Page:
RACING AHEAD: Why you should avoid Mullins’ horses at Newbury

RACING AHEAD with Tony McCormick
RACING AHEAD with Tony McCormick

Racing pundit Tony McCormick from presents his weekly column.

This week Tony chats to Ben Aitken from to review last weekend’s races.

I’ve known Ben for six years now. Originally from Scotland, Ben moved to West Yorkshire around two years ago to continue his highly successful website. Ben always attends my Raceday at Beverley for the handicap and a good catch up.

I asked Ben about the weekend’s racing and what effect if any for the upcoming Cheltenham Festival.

He said: “Newbury is becoming a bit of a bogey track for Willie Mullins and despite throwing the kitchen sink at Saturday’s Betfair Hurdle, he still couldn’t find a winner. Indeed, he couldn’t even find a placed runner.

“Since 2008 he is now 0/20 at Newbury, with none of the 20 even managing to place. OK, that’s not a huge amount to go on but then again this is Willie Mullins we are talking about. The guy that is absolutely dominating this fantastic game of ours.

“On Saturday, he had the red-hot favourite for the Betfair Hurdle in the shape of Blazer. He strolled home a 22-length ninth.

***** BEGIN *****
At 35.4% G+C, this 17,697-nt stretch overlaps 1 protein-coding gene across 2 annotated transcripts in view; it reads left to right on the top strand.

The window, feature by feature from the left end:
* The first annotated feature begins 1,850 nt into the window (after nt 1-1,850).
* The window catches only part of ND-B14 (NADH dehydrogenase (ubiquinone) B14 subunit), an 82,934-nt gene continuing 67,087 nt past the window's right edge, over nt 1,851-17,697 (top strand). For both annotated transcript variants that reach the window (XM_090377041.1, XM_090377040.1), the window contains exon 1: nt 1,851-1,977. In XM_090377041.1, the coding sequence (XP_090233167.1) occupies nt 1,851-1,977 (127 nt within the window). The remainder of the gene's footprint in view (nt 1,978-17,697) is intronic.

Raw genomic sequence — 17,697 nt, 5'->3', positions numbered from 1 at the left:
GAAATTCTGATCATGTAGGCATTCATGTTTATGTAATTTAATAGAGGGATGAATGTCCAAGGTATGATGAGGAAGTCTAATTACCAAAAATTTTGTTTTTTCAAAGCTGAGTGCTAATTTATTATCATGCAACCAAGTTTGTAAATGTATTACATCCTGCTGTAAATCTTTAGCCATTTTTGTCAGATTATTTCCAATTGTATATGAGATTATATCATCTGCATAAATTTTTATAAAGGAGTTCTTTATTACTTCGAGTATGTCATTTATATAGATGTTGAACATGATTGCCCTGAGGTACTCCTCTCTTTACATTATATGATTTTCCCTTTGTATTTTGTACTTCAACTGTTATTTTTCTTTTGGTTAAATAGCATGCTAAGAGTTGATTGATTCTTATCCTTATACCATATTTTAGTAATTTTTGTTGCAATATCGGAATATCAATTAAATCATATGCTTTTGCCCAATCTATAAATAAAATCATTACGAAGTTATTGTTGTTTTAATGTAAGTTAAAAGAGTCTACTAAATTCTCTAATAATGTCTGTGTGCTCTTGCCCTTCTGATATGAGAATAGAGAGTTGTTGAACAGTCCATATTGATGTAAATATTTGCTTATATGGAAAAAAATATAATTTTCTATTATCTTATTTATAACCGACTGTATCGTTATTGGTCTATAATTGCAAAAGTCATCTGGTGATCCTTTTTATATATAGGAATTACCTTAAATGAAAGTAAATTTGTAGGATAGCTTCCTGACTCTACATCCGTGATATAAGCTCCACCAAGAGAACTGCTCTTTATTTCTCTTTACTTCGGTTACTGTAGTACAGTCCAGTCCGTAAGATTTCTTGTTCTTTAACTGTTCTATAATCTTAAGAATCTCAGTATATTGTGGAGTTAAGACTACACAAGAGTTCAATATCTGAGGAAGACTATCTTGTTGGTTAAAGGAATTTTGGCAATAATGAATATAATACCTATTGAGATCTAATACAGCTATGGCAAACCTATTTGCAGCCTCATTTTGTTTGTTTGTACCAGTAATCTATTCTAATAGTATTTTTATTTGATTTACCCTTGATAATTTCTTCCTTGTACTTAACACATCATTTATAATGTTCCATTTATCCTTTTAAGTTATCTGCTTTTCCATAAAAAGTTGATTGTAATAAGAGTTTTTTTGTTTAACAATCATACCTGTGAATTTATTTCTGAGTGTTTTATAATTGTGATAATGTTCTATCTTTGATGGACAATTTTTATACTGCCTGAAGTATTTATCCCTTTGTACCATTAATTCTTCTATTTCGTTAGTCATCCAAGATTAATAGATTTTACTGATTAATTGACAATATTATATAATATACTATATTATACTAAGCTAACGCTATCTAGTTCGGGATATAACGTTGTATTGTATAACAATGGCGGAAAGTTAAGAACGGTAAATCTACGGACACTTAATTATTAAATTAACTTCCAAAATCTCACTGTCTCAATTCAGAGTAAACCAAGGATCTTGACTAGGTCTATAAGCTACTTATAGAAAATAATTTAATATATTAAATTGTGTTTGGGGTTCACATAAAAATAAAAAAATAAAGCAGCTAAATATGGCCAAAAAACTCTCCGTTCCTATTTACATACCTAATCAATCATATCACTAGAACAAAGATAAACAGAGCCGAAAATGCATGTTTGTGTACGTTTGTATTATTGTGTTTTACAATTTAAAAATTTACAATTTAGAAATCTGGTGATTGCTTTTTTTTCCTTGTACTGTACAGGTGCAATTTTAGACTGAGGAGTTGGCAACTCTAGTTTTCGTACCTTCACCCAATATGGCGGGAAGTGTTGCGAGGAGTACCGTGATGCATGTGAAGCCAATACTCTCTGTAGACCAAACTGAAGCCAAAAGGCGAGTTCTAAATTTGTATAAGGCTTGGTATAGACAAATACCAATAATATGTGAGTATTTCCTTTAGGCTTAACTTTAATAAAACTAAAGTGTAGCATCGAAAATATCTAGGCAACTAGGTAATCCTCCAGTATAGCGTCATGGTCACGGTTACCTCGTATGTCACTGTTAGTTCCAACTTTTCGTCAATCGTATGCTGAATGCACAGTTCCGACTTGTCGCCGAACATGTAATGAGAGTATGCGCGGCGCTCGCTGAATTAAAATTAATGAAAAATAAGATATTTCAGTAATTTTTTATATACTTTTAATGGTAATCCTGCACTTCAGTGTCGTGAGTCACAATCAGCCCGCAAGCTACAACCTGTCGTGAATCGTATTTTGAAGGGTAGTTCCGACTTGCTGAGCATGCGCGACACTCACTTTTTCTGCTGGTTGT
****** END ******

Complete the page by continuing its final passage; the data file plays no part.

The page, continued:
“This isn’t a recent struggle for Mullins though at Newbury. In fact if we take this back to 1997, we get one winner from 32 runners. That winner? Be My Royal in the 2002 Hennessy Gold Cup.

“But he didn’t officially win, did he? He was later disqualified because of a banned substance found in his blood sample. So officially he’s 0/32 at the track.

“Newbury, for whatever reason, doesn’t seem to agree with the Mullins team. Remember the Mullins/Newbury stats the next time you fancy backing one of his at 3/1 in a 22-runner handicap.”

I asked Ben for a horse to follow in the coming weeks.

“Philip Hobbs has an extremely exciting bumper horse on his hands and that horse’s name is Westend Story. He’s been sneaking away at the lesser tracks to date, building his confidence and learning his trade, both times under the watchful eye of Richard Johnson.

On Sunday the five-year-old romped away with the closing bumper at Exeter, winning by a comfortable 18 lengths under his penalty. That made it two from two for the Westerner gelding, who won on debut at Huntingdon by six lengths on Boxing Day.

“The horse caught my eye that day at Huntingdon as he was Philip Hobbs’ only runner at the track that day and it was notable that Richard Johnson had also chosen to ride at the track as well, away from higher profile meetings taking place elsewhere.

“The four-year-old is a beautifully bred individual who looks to have a serious future ahead of him and he should make into a well above average hurdler, and potentially chaser, in the coming years.”